On schools and verticals

With the launch of the “School of Mayors” in November, the Kremlin took another step towards the corporatization of public administration in Russia. This happens alongside a severe restriction of local democratic institutions. This would carry risks even in a more meritocratic public administration system, let alone Russia’s.

November 20 saw the launch of the “School of Mayors” at the Senezh management workshop near Moscow. The school is a project of RANEPA, the presidential public administration academy, and, according to the plans, will educate around 320 mid-level municipal public servants about topics such as operational effectiveness, territorial development, municipal finances and elections – likely conducting regional and federal elections, as the authorities have been rolling back mayoral and local elections across the country for several years.

These modules will be taught in cooperation with various government ministries, as well as state-owned entities active in the field of development policy, such as Rosatom (which oversees the development of the Northern Sea Route) and VEB (a major investment vehicle). Importantly, Dialog, an organization linked to Kirienko through Alexey Goreslavsky, his former subordinate, which monitors public sentiment in the regions through data collection and the so-called Centers of Regional Management (TsUR), will also play a major role in the curriculum, as will deputy governors – many of them also coordinated by Kirienko and his ally, Alexander Kharichev, the head of the presidential directorate that supports the State Council.

Both the name and the structure mimics the “School of Governors”, an earlier Kirienko project, set up in 2017, which aimed to underpin the Kremlin’s revamp of Russia’s gubernatorial corps. In particular, the School of Governors helped to speed up the already ongoing replacement of representatives of local elites with technocratic outsiders (also referred to as “Varangians”) all while making governors’ professional backgrounds and governing style more uniform. This happened in parallel to the introduction of a more business-like system of governance, in which governors were expected to meet key performance indicators (KPIs) set by the Kremlin, with the promise of later being able to move on to more lucrative positions in the federal government. It also coincided with the Kremlin gradually clawing back even more fiscal income and self-governance rights from regions.

More than 400 public servants have studied in the School of Governors, and sure enough, a fair number of them – 50 as of this year – eventually became governors, typically in regions where they have no roots, with the implied promise that they are eventually going to be rotated to a federal position in case they perform well. But often alumni have to jump additional hoops even to become governors. For instance, Vitaly Khotsenko who this year became the 49th graduate to be appointed to head a region – Omsk – had to spend several months in the occupied Donetsk region of Ukraine as the head of the occupation government before his appointment.  Several graduates have served as city managers or mayors.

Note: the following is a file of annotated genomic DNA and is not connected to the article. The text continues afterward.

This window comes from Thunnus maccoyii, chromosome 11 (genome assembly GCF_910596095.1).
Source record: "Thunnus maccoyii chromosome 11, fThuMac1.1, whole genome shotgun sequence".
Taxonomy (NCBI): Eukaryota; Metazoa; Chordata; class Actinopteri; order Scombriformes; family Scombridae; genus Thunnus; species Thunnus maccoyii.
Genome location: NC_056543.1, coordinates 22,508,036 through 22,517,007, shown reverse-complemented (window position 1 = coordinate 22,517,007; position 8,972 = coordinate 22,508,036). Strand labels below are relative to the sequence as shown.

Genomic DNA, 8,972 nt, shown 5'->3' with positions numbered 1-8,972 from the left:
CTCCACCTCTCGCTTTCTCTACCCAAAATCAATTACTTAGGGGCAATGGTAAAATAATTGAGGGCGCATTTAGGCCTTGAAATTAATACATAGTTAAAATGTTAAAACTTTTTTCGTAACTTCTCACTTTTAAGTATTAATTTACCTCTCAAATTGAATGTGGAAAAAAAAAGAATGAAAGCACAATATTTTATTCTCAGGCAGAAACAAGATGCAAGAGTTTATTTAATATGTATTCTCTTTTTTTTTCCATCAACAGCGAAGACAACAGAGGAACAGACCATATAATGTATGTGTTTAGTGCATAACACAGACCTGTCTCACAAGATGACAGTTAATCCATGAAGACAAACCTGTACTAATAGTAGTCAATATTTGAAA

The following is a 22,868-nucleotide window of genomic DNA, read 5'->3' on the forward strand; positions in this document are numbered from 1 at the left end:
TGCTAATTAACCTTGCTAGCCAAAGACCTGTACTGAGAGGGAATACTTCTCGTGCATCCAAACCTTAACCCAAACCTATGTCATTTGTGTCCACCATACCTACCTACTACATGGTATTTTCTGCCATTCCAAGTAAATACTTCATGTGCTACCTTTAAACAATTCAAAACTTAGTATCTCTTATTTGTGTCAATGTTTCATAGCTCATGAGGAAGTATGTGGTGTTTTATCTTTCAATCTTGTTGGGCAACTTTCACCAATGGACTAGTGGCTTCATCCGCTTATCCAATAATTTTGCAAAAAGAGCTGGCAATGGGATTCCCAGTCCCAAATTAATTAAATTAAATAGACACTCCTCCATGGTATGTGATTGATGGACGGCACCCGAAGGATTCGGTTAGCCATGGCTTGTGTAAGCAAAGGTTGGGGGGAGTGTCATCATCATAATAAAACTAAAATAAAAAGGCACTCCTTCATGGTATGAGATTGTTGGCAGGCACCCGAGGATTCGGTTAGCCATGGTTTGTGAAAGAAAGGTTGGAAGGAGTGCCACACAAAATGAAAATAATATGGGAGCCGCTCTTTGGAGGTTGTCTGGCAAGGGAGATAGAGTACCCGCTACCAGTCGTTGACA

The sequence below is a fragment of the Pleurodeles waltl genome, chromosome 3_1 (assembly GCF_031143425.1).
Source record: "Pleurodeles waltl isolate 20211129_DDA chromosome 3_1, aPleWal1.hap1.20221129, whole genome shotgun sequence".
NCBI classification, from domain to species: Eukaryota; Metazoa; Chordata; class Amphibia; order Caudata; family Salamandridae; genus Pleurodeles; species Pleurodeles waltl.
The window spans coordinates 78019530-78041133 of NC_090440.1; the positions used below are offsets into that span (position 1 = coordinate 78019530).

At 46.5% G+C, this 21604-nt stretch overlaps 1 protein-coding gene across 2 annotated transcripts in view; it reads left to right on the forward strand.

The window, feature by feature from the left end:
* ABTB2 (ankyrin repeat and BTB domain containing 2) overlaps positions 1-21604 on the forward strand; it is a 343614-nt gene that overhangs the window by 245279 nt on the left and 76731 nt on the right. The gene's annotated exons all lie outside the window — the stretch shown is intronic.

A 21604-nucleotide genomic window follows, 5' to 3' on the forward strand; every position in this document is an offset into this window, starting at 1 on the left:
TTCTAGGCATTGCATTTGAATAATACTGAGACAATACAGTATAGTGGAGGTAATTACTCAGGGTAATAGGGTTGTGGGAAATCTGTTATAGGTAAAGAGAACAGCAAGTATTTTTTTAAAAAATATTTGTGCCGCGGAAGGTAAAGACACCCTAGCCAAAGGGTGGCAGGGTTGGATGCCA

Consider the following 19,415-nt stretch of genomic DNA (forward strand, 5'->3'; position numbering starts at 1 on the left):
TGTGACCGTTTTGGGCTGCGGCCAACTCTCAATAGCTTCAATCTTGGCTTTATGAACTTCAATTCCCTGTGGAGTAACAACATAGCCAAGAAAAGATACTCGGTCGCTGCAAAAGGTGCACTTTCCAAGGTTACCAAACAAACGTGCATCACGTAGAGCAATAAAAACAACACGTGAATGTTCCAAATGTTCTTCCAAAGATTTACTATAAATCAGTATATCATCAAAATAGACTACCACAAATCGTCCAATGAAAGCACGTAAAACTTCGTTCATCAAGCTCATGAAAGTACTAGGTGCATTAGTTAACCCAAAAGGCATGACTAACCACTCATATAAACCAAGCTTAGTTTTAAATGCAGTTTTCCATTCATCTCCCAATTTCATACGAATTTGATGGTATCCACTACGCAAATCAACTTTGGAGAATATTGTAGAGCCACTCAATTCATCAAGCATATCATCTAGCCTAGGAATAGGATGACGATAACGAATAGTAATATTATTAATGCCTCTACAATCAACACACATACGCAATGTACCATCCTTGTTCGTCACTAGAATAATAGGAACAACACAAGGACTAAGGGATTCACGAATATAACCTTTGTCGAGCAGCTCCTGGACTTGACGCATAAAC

Efficiency as a euphemism

All This begs the question of why a separate School of Mayors is even needed.

The official justification describes the ideal mayor as “a leader who is trusted and followed”, which is difficult to square with the scaling back of direct mayoral elections and the general weakness of municipal finances. Municipal budgets rely significantly on transfers from regional budgets, even more so than the average region relies on the federal budget. For regional budgets as a whole, the share of interbudgetary transfers has been hovering around 20 percent (with major differences between a handful of rich regions and a larger number of poorer regions where the share of transfers can be over 80 percent). For municipal budgets, this has been, on average, between 63 and 67 percent over the past five years. Municipalities have not had access to the same type of preferential federal budgetary loans as regions, to cover their needs either (only to short-term treasury loans to tide them over in case of disruptions).

Regions already exercise significant power over municipal finances, and as the war forced many regional budgets to tighten over the past year, several examples suggested that regional governments have started to cut back on municipal transfers that has threatened to affect municipal functions enough to prompt Putin himself to call on the government to find a way to shore up municipal finances. (Stavropol governor Vladimir Vladimirov also raised the difficult fiscal situation of municipalities in the debate on the 2024 federal budget).

The real purpose of launching the School of Mayors is likely to support the ongoing strengthening of the vertical of power by creating a public administration elite that is more or less uniform and tightly networked. Recent research suggests that the ability to reduce opposition at the municipal level is an important element in how successful governors are in implementing (usually federally mandated) policies.  Even if the authorities will not replace each and every mayor by School of Mayors alumni outright, they may be able to turn to this pool to appoint city managers to problematic (read: relatively pluralistic) cities, such as Novisibirsk or Tomsk where the recent scrapping of direct mayoral elections after opposition gains in local elections triggered protracted crises.

Another plausible purpose of the school could be to keep governors in check, but in a manner controlled by the federal government, without allowing local power brokers to challenge them. A similar thinking seems to be behind a recent bill allowing governors to dismiss mayors: they would be able to do so a month after they have reprimanded the mayor in question, provided the mayor does not fix the problem for which they were reprimanded, thus leaving federal curators time to intervene if they deem necessary.